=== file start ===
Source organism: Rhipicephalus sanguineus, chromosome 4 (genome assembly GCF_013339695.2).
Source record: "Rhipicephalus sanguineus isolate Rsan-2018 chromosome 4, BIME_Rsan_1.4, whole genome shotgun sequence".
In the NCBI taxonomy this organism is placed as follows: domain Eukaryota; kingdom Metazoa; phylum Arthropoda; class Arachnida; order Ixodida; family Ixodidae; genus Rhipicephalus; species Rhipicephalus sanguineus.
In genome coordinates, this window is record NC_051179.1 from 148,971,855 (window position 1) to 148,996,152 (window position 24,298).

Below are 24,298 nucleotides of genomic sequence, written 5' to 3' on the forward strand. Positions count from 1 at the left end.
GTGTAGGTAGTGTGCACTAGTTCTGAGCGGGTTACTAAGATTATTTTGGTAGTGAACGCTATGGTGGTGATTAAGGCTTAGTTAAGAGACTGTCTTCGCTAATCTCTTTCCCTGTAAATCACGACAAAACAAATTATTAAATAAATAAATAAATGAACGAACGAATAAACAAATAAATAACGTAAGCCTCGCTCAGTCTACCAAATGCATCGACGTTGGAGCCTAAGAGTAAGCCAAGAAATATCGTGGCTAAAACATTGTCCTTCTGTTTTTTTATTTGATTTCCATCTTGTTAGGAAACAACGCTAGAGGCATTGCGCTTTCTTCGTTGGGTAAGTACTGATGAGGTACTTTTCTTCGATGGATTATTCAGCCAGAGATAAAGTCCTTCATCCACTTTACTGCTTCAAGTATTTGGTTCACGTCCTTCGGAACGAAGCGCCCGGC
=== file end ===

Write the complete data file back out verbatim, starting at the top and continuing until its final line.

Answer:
Source organism: Rhipicephalus sanguineus, chromosome 4 (genome assembly GCF_013339695.2).
Source record: "Rhipicephalus sanguineus isolate Rsan-2018 chromosome 4, BIME_Rsan_1.4, whole genome shotgun sequence".
In the NCBI taxonomy this organism is placed as follows: domain Eukaryota; kingdom Metazoa; phylum Arthropoda; class Arachnida; order Ixodida; family Ixodidae; genus Rhipicephalus; species Rhipicephalus sanguineus.
In genome coordinates, this window is record NC_051179.1 from 148,971,855 (window position 1) to 148,996,152 (window position 24,298).

Below are 24,298 nucleotides of genomic sequence, written 5' to 3' on the forward strand. Positions count from 1 at the left end.
GTGTAGGTAGTGTGCACTAGTTCTGAGCGGGTTACTAAGATTATTTTGGTAGTGAACGCTATGGTGGTGATTAAGGCTTAGTTAAGAGACTGTCTTCGCTAATCTCTTTCCCTGTAAATCACGACAAAACAAATTATTAAATAAATAAATAAATGAACGAACGAATAAACAAATAAATAACGTAAGCCTCGCTCAGTCTACCAAATGCATCGACGTTGGAGCCTAAGAGTAAGCCAAGAAATATCGTGGCTAAAACATTGTCCTTCTGTTTTTTTATTTGATTTCCATCTTGTTAGGAAACAACGCTAGAGGCATTGCGCTTTCTTCGTTGGGTAAGTACTGATGAGGTACTTTTCTTCGATGGATTATTCAGCCAGAGATAAAGTCCTTCATCCACTTTACTGCTTCAAGTATTTGGTTCACGTCCTTCGGAACGAAGCGCCCGGC